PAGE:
Thursday, July 18, 2013

Family and Hoopeston History

This is me, my mom, my grandma and my great grandma in an iconic picture of us taken 30 years ago.

This is us yesterday. I can still sit in my great-grandma's lap! Do not let that wheelchair fool you. She's hella buffed.

Ok back to the corn.


My grandma tells me around here it's actually a mother's worst nightmare for a child to get lost in a corn field (she was not pleased with Doug's joke). Kids actually get lost out there, they've got to helicopter them out. Playing in the corn is forbidden.

This is my Mom and  Mr. Hoopes' house (I'm assuming the founder or whatever of Hoopeston).



There's an old official looking sign in front that you can see, and I'm assuming it used to be a historical site that you could go tour or something. It's totally shut up (and sort of deteriorating) today. Mr. Hoopes' house is in downtown Hoopeston. You can see that some of the streets are still paved in brick.


There was a big fire last month. An old factory where they were currently storing tires and shredding them for repurposing caught on fire. You can check out a video here: http://www.foxillinois.com/news/local/Hoopeston-Tire-Facility-Fire-212331591.html. There was a black cloud over the area, and the smell was intolerable. My great great grandfather worked at this factory.




This is a farming community. Like, in case the billion miles of farms didn't make that obvious. Back in the day, they grew vegetables and canned them, mostly sweet corn, tomatoes and asparagus,  at the factory. Hoopeston no longer grows a variety of vegetables, it is all corn and soy. The corn grown here is not eaten by humans anymore. Of course there are smaller batches of sweet corn grown locally, but all of these large corn fields are corn varieties for animals. I learned from my Uncle that the majority of corn grown in Illinois is used for chicken feed. Other regions of the United States grow corn for high fructose corn syrup, for cattle feed, for cereals, etc.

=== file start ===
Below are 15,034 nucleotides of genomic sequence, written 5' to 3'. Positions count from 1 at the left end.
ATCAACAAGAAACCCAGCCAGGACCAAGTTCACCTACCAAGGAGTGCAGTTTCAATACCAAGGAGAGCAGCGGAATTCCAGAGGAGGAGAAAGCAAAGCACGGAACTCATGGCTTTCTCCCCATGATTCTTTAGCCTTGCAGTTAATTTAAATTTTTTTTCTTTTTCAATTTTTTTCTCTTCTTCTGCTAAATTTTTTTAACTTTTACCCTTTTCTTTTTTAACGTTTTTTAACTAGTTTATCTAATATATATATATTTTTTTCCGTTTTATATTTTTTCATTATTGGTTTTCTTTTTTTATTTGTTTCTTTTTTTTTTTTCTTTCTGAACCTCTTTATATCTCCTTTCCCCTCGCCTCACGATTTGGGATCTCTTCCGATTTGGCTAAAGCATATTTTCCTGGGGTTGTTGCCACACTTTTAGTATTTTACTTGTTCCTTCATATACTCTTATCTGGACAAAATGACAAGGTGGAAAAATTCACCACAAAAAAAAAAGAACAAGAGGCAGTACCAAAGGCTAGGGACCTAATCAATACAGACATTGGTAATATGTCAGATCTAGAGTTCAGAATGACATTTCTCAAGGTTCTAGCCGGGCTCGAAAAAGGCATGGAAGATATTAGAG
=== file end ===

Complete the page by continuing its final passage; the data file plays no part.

As the community changed so did it's population. Pillsbury came in here in the 80s, bought up some of the production companies and promptly closed them. Good way to eliminate the competition I guess. Jobs were lost and people left. There aren't a TON of abandoned houses, but this was one on the side of the country road we decided to snap some pictures of. This house was surrounded by corn fields (surprised?)



Hoopeston Cemetary has a lot of rules. Winter decorations only permitted through March 8th. Spring and Summer through Sept 21. Even after death the man is still in our ass about tacky decor!


Checked out some of my family history. This is my great grandma, who is still living and cradling me in her lap thus no end date, and my great grandpa's headstone. Behind them is my great grandfather's parents.



Back of great grandpa. Always looking out at a cornfield, even now :)

Corn field on both ends of the cemetary.

My great aunt sue at her husbands grave, my great uncle richard. Me striking a fab pose to honor him.


What about you? Did you ever meet your great grandparents, or set a big ass tire factory on fire?

8 comments: